As soon as I met up with him I could tell I wasn’t going to enjoy myself. His awkward silences, bad jokes and an wide array of thinly veiled sexual suggestions towards me just made it such an uncomfortable experience while it lasted. At first I laughed it off and tried to remember what his sense of humour was like back when we were in high school, but couldn’t recall it ever being like this. Nor could I remember him ever cracking onto me so severely and it surprised me more now due to the fact he’s well aware that Tim was at home waiting for me.

So I had one high school friend who was acting like a stranger, and his friend, who was older and acted as though everything that came out of my mouth was useless drivel, whether it be a food recommendation, directions to our hotel or a story. Classic “me man talk, you woman quiet” demeanour to the level of not looking at me ehen he spoke or i spoke, which really pissed me off. For anyone who knows me, treating me like a second-class citizen is not the way to make me happy.

In addition to this, I’d been feeling pretty horrific and the heat seemed to really compound that. As did the numerous cocktail buckets I consumed on the island. I had a couple of near sobs on Skype to Tim and eventually had a lovely embarrassing cry in an Internet cafe on Phi Phi island. Ahh, good times. I finally made the decision to confront my friend about what was going on (after he stormed in at one am the previous night and demanded that I let him sleep with me) and when I did, he cried and told he had trouble controlling himself when I wore a bikini, while he stood there in underwear, completely unobjectified by myself. If he was bigger and stronger I would’ve hightailed it out of there the second I heard that. After hearing that though, I made the decision to go back to the mainland alone and choose my path from there.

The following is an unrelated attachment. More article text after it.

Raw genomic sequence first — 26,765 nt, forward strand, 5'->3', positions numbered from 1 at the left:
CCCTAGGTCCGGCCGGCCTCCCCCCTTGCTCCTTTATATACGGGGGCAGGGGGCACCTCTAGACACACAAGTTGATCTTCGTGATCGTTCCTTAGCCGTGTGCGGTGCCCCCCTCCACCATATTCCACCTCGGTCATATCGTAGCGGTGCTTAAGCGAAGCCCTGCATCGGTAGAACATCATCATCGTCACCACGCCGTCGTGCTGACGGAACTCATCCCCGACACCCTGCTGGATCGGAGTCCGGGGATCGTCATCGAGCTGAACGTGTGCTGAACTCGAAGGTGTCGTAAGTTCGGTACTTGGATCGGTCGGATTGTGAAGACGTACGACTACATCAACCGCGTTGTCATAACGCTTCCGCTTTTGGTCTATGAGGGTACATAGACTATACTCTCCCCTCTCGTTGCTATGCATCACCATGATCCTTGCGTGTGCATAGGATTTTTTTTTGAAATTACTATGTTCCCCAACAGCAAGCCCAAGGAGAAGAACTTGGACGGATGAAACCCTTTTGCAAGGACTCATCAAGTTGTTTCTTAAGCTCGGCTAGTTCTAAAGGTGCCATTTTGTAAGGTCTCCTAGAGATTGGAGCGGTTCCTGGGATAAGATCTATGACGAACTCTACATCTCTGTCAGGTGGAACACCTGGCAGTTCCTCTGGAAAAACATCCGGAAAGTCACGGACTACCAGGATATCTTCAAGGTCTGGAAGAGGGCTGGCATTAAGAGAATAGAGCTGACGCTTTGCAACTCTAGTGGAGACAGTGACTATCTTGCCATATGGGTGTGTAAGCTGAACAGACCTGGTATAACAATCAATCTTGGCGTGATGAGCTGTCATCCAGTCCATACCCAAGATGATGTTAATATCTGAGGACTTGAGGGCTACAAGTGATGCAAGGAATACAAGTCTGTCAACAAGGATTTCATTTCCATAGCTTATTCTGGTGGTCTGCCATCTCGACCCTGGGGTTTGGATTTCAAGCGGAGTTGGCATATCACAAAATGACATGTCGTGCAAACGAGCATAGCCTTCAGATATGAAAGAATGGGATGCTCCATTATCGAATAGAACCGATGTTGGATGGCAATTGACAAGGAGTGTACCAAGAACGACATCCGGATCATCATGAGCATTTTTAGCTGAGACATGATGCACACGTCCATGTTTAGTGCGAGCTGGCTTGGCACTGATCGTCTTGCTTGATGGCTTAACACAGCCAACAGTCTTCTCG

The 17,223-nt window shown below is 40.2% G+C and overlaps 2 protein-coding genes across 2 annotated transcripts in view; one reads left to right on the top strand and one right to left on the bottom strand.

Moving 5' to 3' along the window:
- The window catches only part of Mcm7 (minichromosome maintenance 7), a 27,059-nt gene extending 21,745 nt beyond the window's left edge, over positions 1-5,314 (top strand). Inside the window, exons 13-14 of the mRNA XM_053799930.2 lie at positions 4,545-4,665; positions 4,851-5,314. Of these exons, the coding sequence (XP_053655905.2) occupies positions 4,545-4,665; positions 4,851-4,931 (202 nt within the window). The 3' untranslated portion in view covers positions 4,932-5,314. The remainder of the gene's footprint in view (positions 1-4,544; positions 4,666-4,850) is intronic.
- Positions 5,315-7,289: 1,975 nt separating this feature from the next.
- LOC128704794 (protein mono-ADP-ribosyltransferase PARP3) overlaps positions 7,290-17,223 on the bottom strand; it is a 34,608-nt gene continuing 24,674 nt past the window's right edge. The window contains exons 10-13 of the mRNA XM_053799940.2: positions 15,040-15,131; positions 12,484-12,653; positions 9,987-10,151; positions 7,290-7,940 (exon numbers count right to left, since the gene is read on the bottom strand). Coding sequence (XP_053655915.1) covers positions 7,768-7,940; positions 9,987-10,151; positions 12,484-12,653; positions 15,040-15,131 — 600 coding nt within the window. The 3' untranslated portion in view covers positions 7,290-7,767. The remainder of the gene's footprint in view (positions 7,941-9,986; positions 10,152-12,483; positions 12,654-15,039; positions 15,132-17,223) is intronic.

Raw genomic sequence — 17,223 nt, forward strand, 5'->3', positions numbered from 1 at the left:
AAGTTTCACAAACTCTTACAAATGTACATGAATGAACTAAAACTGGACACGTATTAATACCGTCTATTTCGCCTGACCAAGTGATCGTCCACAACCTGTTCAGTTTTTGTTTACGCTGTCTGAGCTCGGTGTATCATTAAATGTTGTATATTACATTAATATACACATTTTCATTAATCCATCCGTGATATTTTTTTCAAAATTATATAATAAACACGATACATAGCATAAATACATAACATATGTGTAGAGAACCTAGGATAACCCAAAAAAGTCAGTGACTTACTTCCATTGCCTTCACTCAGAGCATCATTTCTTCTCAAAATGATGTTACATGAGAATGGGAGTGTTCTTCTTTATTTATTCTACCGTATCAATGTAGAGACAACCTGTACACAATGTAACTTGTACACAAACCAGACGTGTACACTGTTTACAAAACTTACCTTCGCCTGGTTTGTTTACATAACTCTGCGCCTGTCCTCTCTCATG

Here’s where the pathetic part comes in.

I actually wanted to go home and go to work. The reality of how much money I’d spent (I’d had to give some to my friend because he spent $1000 in four days – without even paying for accommodation and transport) had started to sink in. Being back in Thailand made me realise how desperately I want to move overseas, but spending and savings habits at home hadn’t reflected that so far. I wanted to go home and see my boyfriend, friends, family and workmates. I missed an environment where I was surrounded by entertaining and interesting people who could hold a conversation with me and didn’t want to lie down all day.

So I piked. I packed it in and with some encouragement from a close friend, made the decision to just come home early and book earlier flights. As I write this I’m sitting on my first new flight out to Singapore. Still following the same route, and system, and only paying $30 more than the flights I books weeks ago. But I’m so much happier than I was a few days ago, which is always a sign for me that I made the right decision.